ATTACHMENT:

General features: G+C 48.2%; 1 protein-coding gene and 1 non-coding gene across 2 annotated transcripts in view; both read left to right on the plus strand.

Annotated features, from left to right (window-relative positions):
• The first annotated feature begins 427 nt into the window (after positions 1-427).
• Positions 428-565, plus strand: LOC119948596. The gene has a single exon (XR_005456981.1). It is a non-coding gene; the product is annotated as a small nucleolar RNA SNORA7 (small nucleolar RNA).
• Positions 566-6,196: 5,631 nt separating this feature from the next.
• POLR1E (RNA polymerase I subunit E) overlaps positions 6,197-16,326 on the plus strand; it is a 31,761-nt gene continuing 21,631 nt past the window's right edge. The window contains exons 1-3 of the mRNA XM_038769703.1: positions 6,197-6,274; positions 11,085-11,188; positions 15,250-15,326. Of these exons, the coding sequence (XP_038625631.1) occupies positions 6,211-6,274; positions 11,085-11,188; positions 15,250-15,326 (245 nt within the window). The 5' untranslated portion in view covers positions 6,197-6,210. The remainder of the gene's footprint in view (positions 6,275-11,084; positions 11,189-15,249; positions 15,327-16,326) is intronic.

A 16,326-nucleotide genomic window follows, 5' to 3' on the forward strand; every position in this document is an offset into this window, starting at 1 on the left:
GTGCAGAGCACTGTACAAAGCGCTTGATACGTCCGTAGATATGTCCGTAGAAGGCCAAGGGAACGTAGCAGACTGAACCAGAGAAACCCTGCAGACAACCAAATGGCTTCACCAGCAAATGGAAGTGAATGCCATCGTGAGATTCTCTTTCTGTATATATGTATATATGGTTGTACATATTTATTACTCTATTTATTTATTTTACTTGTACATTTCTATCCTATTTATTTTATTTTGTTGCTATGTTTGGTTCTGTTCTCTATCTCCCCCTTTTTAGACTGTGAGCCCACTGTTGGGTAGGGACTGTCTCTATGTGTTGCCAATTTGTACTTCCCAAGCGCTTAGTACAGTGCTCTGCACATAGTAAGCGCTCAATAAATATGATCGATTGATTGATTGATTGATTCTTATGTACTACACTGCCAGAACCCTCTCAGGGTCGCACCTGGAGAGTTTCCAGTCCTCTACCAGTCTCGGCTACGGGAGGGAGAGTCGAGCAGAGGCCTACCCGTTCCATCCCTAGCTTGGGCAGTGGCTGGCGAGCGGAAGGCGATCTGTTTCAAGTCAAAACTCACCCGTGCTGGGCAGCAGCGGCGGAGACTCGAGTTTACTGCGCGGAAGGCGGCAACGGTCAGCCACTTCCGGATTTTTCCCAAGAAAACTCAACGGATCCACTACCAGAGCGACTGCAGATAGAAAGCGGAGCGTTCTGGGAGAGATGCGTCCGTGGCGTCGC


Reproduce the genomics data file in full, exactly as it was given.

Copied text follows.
General features: G+C 48.2%; 1 protein-coding gene and 1 non-coding gene across 2 annotated transcripts in view; both read left to right on the plus strand.

Annotated features, from left to right (window-relative positions):
• The first annotated feature begins 427 nt into the window (after positions 1-427).
• Positions 428-565, plus strand: LOC119948596. The gene has a single exon (XR_005456981.1). It is a non-coding gene; the product is annotated as a small nucleolar RNA SNORA7 (small nucleolar RNA).
• Positions 566-6,196: 5,631 nt separating this feature from the next.
• POLR1E (RNA polymerase I subunit E) overlaps positions 6,197-16,326 on the plus strand; it is a 31,761-nt gene continuing 21,631 nt past the window's right edge. The window contains exons 1-3 of the mRNA XM_038769703.1: positions 6,197-6,274; positions 11,085-11,188; positions 15,250-15,326. Of these exons, the coding sequence (XP_038625631.1) occupies positions 6,211-6,274; positions 11,085-11,188; positions 15,250-15,326 (245 nt within the window). The 5' untranslated portion in view covers positions 6,197-6,210. The remainder of the gene's footprint in view (positions 6,275-11,084; positions 11,189-15,249; positions 15,327-16,326) is intronic.

A 16,326-nucleotide genomic window follows, 5' to 3' on the forward strand; every position in this document is an offset into this window, starting at 1 on the left:
GTGCAGAGCACTGTACAAAGCGCTTGATACGTCCGTAGATATGTCCGTAGAAGGCCAAGGGAACGTAGCAGACTGAACCAGAGAAACCCTGCAGACAACCAAATGGCTTCACCAGCAAATGGAAGTGAATGCCATCGTGAGATTCTCTTTCTGTATATATGTATATATGGTTGTACATATTTATTACTCTATTTATTTATTTTACTTGTACATTTCTATCCTATTTATTTTATTTTGTTGCTATGTTTGGTTCTGTTCTCTATCTCCCCCTTTTTAGACTGTGAGCCCACTGTTGGGTAGGGACTGTCTCTATGTGTTGCCAATTTGTACTTCCCAAGCGCTTAGTACAGTGCTCTGCACATAGTAAGCGCTCAATAAATATGATCGATTGATTGATTGATTGATTCTTATGTACTACACTGCCAGAACCCTCTCAGGGTCGCACCTGGAGAGTTTCCAGTCCTCTACCAGTCTCGGCTACGGGAGGGAGAGTCGAGCAGAGGCCTACCCGTTCCATCCCTAGCTTGGGCAGTGGCTGGCGAGCGGAAGGCGATCTGTTTCAAGTCAAAACTCACCCGTGCTGGGCAGCAGCGGCGGAGACTCGAGTTTACTGCGCGGAAGGCGGCAACGGTCAGCCACTTCCGGATTTTTCCCAAGAAAACTCAACGGATCCACTACCAGAGCGACTGCAGATAGAAAGCGGAGCGTTCTGGGAGAGATGCGTCCGTGGCGTCGC